The thing itself
Adam Roberts’s new novel has an explanation for the Fermi Paradox.
released 17 december 352 pages | Paperback/ebook Author adam roberts Publisher Gollancz
When Adam Roberts announced The Thing Itself to the world via his blog back in August, he chose a humorous tone. “It’s the novelisation of Kant’s Critique Of Pure Reason the world has been waiting for,” he joked. “Also, it solves the Fermi Paradox. You’re welcome.”
If nothing else, you have to give Roberts full marks for ambition, but it was ever thus. Most notably when conjuring up the paranoia of the USSR and its rulers in his most impressive novel to date, Yellow Blue Tibia (2009) – a book that riffed off how elastic the concept of truth can be in totalitarian societies – Roberts has consistently produced books that play with form and employ lit-fic techniques. Maybe that isn’t so surprising. His day job, after all, is as a professor of literature at Royal Holloway, University of London.
He’s a man who refuses to play the genre game in another crucial way too, preferring to write distinct standalone novels rather than a space opera or epic fantasy sequence that can be promoted with the reassuringly exciting words, “With this trilogy, Adam Roberts offers his unique and revolutionary take on [insert your own subgenre here].”
This is clearly admirable, and yet there’s a flipside to all of this. Could it be that Roberts is in danger of getting labelled as a writers’ writer, or even, god forbid, a critics’ writer? Could it be that his jocular tone in announcing The Thing Itself betrayed a sense of unease rooted in the idea that some readers might think Roberts a bit too clever for his own good?
If so, these readers are missing out, because while The Thing Itself certainly isn’t without flaws, it’s a fine novel, where it turns out Roberts was jokingly serious about the book’s ambitious intent. Primarily through the troubled relationship between two scientists, Roy and Charles (one violently insane), whom we first meet in an Antarctic research station, Roberts is intent on exploring the metaphysics of German philosopher Immanuel Kant, in particular the notion that we can’t “‘step outside’ our humanity” to see the universe objectively because, “Human consciousness is defined by reality, and reality is defined by human consciousness, both at the same time.”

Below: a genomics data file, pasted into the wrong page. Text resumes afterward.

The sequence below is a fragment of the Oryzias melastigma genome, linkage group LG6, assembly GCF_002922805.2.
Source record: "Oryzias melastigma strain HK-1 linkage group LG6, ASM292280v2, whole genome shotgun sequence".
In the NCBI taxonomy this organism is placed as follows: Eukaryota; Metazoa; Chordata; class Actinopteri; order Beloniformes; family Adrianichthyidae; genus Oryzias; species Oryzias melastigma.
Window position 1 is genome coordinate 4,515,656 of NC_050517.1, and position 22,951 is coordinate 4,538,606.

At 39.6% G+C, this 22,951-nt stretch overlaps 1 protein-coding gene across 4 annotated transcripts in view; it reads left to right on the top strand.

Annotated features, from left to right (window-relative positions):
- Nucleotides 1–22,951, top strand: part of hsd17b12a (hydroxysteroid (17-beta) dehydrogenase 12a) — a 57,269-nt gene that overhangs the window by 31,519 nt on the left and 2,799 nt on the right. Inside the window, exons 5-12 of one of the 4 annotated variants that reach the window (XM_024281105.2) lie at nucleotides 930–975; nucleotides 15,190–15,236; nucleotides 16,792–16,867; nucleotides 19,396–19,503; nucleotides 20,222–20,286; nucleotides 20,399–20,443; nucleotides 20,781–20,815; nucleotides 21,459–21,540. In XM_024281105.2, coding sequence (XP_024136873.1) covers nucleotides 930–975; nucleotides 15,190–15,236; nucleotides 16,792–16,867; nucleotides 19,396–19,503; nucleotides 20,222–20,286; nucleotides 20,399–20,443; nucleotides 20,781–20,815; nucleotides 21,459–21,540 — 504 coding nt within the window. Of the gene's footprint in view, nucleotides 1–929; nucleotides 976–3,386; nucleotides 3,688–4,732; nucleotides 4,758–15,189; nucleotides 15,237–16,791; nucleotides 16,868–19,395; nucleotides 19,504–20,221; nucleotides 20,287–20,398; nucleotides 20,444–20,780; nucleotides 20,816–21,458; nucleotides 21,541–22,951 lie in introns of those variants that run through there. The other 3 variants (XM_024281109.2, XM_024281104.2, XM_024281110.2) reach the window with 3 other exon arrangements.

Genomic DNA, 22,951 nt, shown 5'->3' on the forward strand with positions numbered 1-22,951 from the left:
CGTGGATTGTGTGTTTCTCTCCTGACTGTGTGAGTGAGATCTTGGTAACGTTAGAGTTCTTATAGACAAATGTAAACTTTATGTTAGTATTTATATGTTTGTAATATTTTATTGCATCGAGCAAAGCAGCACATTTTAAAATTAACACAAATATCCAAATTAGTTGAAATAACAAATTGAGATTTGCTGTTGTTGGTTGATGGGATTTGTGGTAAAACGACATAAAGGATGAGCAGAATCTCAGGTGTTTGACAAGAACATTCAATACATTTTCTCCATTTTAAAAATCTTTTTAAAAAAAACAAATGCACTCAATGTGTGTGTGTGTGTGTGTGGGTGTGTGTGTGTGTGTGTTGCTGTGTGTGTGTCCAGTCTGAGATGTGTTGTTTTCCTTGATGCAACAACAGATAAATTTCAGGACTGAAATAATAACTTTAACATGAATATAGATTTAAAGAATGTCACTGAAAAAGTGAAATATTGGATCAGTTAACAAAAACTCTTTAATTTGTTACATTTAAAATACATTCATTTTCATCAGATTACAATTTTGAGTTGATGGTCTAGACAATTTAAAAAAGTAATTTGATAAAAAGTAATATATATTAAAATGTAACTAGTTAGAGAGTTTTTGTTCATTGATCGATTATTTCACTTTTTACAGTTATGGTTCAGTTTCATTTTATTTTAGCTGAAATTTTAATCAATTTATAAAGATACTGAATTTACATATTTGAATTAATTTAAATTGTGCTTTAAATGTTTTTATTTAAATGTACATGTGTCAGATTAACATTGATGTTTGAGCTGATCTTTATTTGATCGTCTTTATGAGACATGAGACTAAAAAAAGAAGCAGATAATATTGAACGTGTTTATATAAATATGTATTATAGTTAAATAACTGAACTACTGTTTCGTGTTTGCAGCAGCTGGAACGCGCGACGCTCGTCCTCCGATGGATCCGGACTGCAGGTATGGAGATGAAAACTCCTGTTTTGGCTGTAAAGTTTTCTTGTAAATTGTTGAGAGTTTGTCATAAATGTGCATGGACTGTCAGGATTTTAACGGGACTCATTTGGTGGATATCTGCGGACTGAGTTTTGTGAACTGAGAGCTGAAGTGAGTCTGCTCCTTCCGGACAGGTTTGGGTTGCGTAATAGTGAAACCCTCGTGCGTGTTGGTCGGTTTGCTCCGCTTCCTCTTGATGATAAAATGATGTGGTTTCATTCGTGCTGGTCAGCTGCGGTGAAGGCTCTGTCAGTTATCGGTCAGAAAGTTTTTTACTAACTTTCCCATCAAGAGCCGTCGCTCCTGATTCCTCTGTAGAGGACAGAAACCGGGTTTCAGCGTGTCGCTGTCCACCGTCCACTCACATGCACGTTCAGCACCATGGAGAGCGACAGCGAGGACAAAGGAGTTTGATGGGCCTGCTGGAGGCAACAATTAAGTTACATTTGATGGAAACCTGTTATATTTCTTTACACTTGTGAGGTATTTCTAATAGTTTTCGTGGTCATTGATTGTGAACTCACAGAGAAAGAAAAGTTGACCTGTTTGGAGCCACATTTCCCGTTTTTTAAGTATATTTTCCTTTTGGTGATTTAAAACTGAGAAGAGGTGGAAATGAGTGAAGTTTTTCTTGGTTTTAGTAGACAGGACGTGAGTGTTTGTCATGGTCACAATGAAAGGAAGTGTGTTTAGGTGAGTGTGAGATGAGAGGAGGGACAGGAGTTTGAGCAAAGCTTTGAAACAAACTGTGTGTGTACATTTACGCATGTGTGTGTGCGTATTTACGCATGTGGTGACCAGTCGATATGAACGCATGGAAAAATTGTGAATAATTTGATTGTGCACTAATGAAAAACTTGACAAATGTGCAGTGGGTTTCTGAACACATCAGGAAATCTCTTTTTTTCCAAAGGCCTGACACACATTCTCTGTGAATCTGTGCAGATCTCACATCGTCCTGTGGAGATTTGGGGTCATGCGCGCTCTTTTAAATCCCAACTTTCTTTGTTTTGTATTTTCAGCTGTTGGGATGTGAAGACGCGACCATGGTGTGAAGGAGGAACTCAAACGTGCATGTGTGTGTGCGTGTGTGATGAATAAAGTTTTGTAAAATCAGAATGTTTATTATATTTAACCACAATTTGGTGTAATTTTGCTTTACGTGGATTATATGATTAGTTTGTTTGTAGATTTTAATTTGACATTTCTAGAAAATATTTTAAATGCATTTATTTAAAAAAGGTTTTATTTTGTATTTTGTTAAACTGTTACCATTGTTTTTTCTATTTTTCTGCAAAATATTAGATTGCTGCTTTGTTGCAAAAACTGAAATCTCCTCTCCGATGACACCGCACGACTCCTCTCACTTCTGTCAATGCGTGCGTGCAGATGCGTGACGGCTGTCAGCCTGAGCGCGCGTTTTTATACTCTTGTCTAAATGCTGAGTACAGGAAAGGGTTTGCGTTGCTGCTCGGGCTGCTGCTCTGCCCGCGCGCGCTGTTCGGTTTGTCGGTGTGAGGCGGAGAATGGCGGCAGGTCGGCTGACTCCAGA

If that sounds confusing, well, nobody ever said Kant’s work was easy and, perhaps inevitably, even as Roberts conjures up a narrative involving time-travelling “ghosts”, the birth of an AI, a secretive institute and a future “Utopia”, there are more than a few scenes where people spend much time discussing philosophy, to the point where the dialogue can start to seem like exposition.
However, this never overwhelms the book. That’s partly because Roberts is smart enough to ally the talkiest scenes to sections driven by a chase narrative. But it’s also because The Thing Itself isn’t just one linear story. Instead, it jumps around in time, with stories from one era finding echoes in other eras.
If that calls to mind David Mitchell’s Cloud Atlas, the comparison is apposite. To return to the idea of Roberts using lit-fic techniques and not playing by genre rules, he’s rising to the challenge that Mitchell sets down, which is in so many respects the ’60s New Wave challenge of writing unsettling fiction that goes beyond both realism and genre to push to somewhere new.
This time around, Roberts doesn’t quite make it – bits of the book are ragged. However, this is a heroic partial success (that’s the glass-half-full version of heroic failure) that involves not just solving the Fermi Paradox (well, sort of…) but, if not quite proving that God exists, at least offering some good reasons to suggest we should seriously consider the possibility the supreme deity isn’t dead. Jonathan Wright
You have to give Roberts full marks for ambition